On the day there was little wind and the gas cloud, released from canisters in the British lines, remained static, hanging over the British trenches instead of drifting towards the Germans. When the men of the 2nd Battalion King’s Royal Rifles and 1st Battalion Loyal North Lancs came to advance, they were forced to go into their own gas. As a result they were soon choking and coughing in no-man’s-land.
Almost immediately, two enemy machine guns which had somehow escaped damage during the artillery bombardment took a terrible toll on the advancing British soldiers. A few Tommies managed to reach the enemy’s barbed-wire defences but were soon cut down by heavy fire. Unsurprisingly, the attack faltered and soldiers were forced to take cover in shell holes and natural hollows.
At 7.30am, those few who had survived began to straggle back to their trenches although young George Peachment was not among them. Showing great bravery, instead he went to the aid of his officer who had been seriously wounded.
In the event, Dubs survived his injuries and later wrote two moving but clearly guilt-ridden letters to Peachment’s mother, Mary, spelling out how courageous her son had been both in battle and in death as he struggled to tend Dubs’s wounds.
Both letters are now held in my collection at the IWM. In the first, written only a month after the battle, Dubs explained: “I cannot tell you how sorry I am that your brave son was killed, but I hope it may be some little consolation to you to know how bravely he behaved and how he met his end…
“When we reached the [barbed] wire we found it absolutely untouched by our artillery fire and an almost impassable obstacle as a result. However, we had to push on, and I gave the order to try to get through and over it. Your son followed me over the wire and advanced with me about 20 yards through it till we were only about 15 yards from the German trench.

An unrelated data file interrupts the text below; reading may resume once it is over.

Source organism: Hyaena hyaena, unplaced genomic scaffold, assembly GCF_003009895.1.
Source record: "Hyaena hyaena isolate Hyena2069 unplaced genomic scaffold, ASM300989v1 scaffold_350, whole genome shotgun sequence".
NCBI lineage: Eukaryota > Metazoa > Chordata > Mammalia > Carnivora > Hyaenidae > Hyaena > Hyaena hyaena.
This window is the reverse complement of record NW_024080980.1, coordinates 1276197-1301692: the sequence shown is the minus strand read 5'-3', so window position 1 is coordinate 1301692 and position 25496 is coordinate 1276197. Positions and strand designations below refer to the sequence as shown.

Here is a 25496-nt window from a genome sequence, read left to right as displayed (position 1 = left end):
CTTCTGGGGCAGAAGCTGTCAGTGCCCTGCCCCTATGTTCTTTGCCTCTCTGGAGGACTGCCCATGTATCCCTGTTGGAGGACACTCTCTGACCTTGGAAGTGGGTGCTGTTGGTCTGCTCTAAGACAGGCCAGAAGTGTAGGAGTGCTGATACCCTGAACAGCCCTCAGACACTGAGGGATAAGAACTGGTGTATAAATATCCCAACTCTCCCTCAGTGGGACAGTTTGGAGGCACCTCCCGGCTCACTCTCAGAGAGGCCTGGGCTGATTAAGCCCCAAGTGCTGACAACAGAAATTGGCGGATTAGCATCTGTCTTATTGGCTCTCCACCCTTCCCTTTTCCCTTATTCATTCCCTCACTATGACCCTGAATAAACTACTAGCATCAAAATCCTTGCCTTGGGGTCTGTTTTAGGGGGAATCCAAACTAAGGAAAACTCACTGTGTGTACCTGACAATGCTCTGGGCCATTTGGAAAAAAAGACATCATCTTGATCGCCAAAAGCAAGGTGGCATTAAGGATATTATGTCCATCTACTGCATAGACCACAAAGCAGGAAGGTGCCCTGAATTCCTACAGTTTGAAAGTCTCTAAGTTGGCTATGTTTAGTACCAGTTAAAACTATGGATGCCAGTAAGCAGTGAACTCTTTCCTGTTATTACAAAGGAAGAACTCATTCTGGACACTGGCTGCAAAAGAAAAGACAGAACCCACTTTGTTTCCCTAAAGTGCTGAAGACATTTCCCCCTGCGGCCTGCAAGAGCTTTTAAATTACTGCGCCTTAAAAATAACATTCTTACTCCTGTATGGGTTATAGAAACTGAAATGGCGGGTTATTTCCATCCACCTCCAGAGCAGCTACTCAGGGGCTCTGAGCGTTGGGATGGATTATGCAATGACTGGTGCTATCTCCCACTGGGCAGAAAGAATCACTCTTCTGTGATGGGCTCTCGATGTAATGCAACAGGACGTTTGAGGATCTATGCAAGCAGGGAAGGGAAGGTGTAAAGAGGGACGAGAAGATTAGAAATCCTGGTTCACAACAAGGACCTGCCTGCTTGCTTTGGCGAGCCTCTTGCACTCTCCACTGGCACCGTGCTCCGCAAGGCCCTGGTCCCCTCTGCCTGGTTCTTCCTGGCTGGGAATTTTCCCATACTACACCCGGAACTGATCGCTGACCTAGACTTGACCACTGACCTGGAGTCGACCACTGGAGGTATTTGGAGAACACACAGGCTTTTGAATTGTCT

“None of the other men of the line was able to get as far and he was the only man with me. As a matter of fact I had not noticed your son was with me, but at this point a bomb hit me in the eye, blowing it and part of my face away. I fell to the ground, but on sitting up, found your son kneeling beside me. The German fire was at this time very intense, but your son was perfectly cool.
“He asked me for my field dressing and started bandaging my head quite oblivious to the fire. His first thought was to help me, and though there was a shell hole nearby where he might have got cover, he never thought of doing so. Of course the Germans were bound to see us sitting up, and one of them threw a bomb which hit your son in the chest while at the same time I received a bullet also in the chest.
“Your son was beyond feeling any pain, though still alive. I tried to drag him into the shell hole and at the same time keep him from moving, but at that moment a bullet hit him in the head and killed him. After his first wound he was bound to die, in fact he was already, immediately after he received it, unconscious to any pain. I lay beside him there all day, and eventually we were both picked up in the late afternoon when the trench was taken by a flank attack.